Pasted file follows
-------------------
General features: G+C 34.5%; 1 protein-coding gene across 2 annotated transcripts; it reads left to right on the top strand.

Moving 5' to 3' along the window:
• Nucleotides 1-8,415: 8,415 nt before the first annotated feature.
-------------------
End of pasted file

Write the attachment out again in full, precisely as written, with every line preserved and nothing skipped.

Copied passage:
General features: G+C 34.5%; 1 protein-coding gene across 2 annotated transcripts; it reads left to right on the top strand.

Moving 5' to 3' along the window:
• Nucleotides 1-8,415: 8,415 nt before the first annotated feature.